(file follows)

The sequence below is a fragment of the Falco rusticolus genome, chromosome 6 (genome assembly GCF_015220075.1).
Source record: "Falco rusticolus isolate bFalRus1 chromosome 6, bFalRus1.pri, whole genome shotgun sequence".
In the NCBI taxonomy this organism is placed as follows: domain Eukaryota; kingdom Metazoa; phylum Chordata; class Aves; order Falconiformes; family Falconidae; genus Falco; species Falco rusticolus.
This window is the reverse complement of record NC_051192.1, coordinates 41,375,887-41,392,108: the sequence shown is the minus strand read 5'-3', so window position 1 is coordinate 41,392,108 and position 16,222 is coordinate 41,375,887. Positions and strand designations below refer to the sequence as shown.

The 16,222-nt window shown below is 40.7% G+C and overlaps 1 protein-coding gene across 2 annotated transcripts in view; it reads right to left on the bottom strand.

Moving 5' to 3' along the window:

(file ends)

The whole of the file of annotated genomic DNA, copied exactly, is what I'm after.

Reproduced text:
The sequence below is a fragment of the Falco rusticolus genome, chromosome 6 (genome assembly GCF_015220075.1).
Source record: "Falco rusticolus isolate bFalRus1 chromosome 6, bFalRus1.pri, whole genome shotgun sequence".
In the NCBI taxonomy this organism is placed as follows: domain Eukaryota; kingdom Metazoa; phylum Chordata; class Aves; order Falconiformes; family Falconidae; genus Falco; species Falco rusticolus.
This window is the reverse complement of record NC_051192.1, coordinates 41,375,887-41,392,108: the sequence shown is the minus strand read 5'-3', so window position 1 is coordinate 41,392,108 and position 16,222 is coordinate 41,375,887. Positions and strand designations below refer to the sequence as shown.

The 16,222-nt window shown below is 40.7% G+C and overlaps 1 protein-coding gene across 2 annotated transcripts in view; it reads right to left on the bottom strand.

Moving 5' to 3' along the window: